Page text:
of the Sierra Club who served for some 50 years, is very close and an easy climb.
From the summit one looks straight down some 4,000 feet into the Grand Canyon
of the Tuolumne, from whence, a few days later, we will be looking back up.
There should still be time for some swimming and lake-bagging after our optional
Days 4-6: We will split the difference and camp somewhere
between Ten Lakes and Glen Aulin, maybe high on the headwaters of one of the
creeks flowing off the north side of Tuolumne Peak, near the highpoint of our
backpacking trip. Continuing down past Polly Dome Lakes and Cathedral Creek
we will climb over a gap past tiny McGee Lake and drop past the trailcamp at
Glen Aulin to a scenic spot somewhere near the falls along the Tuolumne River.
Total mileage will be about 18 miles for the three days.
Day 7: Layover day #2! Ditching our backpacks, we will dayhike
on down river probably as far as Muir Gorge. The gorge is too narrow and treacherous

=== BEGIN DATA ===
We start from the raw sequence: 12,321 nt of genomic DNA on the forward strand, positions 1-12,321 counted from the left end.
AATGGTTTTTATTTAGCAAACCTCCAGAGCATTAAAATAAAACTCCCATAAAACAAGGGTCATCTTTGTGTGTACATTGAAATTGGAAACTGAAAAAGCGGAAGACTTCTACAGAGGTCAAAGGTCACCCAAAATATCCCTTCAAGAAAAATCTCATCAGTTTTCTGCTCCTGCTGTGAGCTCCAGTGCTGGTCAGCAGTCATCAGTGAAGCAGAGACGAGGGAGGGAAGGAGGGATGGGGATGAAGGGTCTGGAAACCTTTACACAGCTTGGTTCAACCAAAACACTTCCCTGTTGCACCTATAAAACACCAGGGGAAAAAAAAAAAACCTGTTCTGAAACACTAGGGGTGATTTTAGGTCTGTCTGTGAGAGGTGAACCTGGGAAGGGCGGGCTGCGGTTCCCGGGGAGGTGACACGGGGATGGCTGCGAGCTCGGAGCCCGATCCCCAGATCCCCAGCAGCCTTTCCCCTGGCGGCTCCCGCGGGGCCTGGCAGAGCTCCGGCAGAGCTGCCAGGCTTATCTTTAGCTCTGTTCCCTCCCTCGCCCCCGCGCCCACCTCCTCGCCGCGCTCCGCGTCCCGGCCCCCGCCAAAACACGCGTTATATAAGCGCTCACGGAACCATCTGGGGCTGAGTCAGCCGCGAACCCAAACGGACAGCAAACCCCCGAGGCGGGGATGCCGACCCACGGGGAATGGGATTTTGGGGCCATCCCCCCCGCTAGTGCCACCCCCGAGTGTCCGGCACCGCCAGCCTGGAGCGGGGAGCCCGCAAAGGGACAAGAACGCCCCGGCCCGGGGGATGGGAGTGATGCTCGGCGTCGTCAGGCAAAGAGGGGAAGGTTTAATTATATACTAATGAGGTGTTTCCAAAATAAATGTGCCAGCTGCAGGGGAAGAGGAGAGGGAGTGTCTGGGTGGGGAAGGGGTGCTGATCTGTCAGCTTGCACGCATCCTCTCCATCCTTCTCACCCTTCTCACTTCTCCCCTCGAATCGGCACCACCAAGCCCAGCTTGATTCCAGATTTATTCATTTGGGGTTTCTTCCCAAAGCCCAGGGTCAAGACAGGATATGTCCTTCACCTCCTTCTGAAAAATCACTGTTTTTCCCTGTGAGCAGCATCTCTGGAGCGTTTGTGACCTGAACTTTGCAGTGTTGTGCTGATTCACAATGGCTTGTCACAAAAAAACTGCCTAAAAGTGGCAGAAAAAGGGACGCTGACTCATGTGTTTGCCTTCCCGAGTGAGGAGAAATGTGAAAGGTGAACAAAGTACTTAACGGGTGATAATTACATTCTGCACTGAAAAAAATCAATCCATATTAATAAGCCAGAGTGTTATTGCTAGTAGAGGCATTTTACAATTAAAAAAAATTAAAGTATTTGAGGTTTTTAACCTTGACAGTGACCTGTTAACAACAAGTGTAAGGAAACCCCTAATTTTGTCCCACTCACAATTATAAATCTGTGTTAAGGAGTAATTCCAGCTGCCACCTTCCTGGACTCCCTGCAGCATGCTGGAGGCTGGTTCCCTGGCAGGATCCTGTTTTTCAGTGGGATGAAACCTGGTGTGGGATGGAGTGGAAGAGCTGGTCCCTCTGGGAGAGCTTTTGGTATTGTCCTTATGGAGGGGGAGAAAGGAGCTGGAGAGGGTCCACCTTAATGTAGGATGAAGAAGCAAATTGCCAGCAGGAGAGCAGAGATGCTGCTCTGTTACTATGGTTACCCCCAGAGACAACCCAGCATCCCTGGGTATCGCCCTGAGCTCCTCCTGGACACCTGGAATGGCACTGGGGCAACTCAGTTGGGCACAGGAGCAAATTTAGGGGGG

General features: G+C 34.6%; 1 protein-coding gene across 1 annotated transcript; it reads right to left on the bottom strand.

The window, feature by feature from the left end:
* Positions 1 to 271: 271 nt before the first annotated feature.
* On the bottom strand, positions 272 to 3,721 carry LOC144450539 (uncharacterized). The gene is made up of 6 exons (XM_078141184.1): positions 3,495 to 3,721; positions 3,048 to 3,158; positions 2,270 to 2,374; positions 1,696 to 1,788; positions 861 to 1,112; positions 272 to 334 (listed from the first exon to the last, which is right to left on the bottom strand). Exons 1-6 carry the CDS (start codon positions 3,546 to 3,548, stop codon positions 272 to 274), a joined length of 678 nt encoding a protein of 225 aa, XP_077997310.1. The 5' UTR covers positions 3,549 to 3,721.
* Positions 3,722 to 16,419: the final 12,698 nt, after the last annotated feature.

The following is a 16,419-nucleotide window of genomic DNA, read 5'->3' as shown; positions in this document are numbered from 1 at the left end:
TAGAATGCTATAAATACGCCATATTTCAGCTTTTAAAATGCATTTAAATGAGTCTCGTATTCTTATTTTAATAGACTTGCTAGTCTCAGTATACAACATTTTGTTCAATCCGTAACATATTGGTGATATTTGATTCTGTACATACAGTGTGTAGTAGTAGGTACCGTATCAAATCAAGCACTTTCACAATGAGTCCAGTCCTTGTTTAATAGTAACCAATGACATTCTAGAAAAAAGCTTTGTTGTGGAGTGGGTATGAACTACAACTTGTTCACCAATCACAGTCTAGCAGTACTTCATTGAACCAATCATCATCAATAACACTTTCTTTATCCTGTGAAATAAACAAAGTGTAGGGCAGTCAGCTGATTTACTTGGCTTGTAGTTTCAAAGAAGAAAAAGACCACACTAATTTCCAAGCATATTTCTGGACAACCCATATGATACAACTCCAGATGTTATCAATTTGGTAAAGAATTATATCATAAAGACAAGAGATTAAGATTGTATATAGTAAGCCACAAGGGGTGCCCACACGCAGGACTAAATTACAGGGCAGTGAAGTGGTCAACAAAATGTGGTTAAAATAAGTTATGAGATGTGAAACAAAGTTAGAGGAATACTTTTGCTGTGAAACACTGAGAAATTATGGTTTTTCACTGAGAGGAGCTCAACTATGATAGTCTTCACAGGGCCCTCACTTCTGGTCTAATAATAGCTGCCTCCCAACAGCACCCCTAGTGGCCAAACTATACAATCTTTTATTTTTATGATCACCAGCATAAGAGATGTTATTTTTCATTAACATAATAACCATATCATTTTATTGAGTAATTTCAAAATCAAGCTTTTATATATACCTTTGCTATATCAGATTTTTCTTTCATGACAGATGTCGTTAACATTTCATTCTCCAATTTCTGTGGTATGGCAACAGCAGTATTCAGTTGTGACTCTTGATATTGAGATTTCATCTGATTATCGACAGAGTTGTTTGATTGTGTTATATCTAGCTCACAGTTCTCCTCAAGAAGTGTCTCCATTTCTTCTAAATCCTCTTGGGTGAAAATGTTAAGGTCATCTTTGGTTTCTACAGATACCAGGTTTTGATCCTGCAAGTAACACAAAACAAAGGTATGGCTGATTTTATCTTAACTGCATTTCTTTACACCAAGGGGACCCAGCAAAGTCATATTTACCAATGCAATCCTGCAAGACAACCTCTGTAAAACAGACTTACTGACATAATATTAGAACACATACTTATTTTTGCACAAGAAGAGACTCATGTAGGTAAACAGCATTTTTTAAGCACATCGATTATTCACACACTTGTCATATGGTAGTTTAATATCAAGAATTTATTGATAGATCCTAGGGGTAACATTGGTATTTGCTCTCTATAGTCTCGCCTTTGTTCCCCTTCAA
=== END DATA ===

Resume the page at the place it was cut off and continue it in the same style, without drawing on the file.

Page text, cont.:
for the trail, which climbs above it, but it should be fun to peer down in.
There are no more falls in this lower stretch of the Grand Canyon, but lots
more swimming holes.
Day 8: We climb up the Tuolumne River past Glen Aulin and
Tuolumne Falls to Tuolumne Meadows on the Pacific Crest Trail, about eight miles.
We should be out in midafternoon.
We will meet at a campground near our starting trailhead on the Tioga Pass
Road, State Route 120. The most convenient airports to fly into and rent a car
from are Sacramento, Reno, San Francisco, San Jose, and Oakland. Plan driving